President Lazarus Chakwera’s scheduled address in Parliament today on the impact of Tropical Cyclone Freddy will count to nothing if he does not outline a clear recovery plan, opposition legislators have stated.
In an interview yesterday, Leader of Opposition in Parliament Kondwani Nankhumwa said the President should use the platform to outline short, medium and long-term solutions.
He said besides the devastation caused by the cyclone to at least 54 000 families, the damage has also a direct impact on the country’s economy.
Nankhumwa, who is Mulanje Central legislator, said in this regard, he expects the President to indicate steps to be taken to assist those directly and indirectly affected by the cyclone on their path towards recovery from the shock and losses.
He described the impact of the damage as huge and that it needs to be properly evaluated and quantified.
Said Nankhumwa: “We need a proper and professional analysis. When bridges, roads, hospitals, houses, shops, livestock and people have been washed away, that has an impact on the economy.”
In a separate interview, United Democratic Front (UDF) leader in the House Ned Poya agreed with Nankhumwa, saying Malawians have lost everything and are counting on government to bail them out and rebuild their lives.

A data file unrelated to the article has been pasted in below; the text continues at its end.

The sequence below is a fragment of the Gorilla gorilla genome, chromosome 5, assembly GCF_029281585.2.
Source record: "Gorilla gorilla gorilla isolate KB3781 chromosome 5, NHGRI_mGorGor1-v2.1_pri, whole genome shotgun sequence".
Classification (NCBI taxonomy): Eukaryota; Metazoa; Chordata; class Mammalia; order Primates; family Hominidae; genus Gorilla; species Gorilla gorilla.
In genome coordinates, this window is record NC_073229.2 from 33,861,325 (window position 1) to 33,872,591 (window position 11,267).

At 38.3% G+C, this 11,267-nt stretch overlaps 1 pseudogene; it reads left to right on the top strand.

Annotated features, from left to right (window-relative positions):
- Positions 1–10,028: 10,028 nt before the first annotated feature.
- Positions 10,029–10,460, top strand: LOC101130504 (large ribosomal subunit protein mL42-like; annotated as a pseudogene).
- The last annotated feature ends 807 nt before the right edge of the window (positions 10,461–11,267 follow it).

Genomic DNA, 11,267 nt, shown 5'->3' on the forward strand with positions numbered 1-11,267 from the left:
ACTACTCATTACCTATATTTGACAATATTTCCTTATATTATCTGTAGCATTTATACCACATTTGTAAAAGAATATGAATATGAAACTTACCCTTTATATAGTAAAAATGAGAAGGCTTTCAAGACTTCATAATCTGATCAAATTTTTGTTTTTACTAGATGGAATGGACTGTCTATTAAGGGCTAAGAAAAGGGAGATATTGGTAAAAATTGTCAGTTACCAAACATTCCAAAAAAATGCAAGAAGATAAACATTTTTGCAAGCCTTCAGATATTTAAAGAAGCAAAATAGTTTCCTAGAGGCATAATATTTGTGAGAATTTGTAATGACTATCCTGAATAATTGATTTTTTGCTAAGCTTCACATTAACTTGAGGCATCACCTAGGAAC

The Zomba Ntonya legislator urged government to prioritise social cash transfer programmes in constituencies affected by the cyclone to help the communities return to their normal lives.
He said: “The biggest question every Malawian is now asking is what the way forward is? Is government going to repair some of the old damaged infrastructure or this is the time to build new ones?”
On his part, Mzimba North legislator Yeremiah Chihana (Alliance for Democracy-Aford) said Chakwera should have set up a professional team to handle the aftermath of the storm and also an observer team to provide an oversight on everything to reclaim donor confidence.
He claimed to have written the President to share some of his ideas on how government can move the country forward following the damage.
Chihana said: “There are multiple tools that can be used to precisely estimate the damage caused in multiple dimensions, so that government is able to gauge the sort of interventions required and the level of investment to be made.”
After addressing Parliament today, the President is scheduled to meet former presidents Bakili Muluzi, Joyce Banda and Peter Mutharika at Sanjika Palace in Blantyre on the cyclone’s impact.
The Department of Disaster Management Affairs on Monday said the death toll from the cyclone had risen from 438 to 499 with 918 injuries and over 450 others are missing.
The number of displaced people is at 490 098 with 533 camps set up in the 12 affected districts to accommodate them.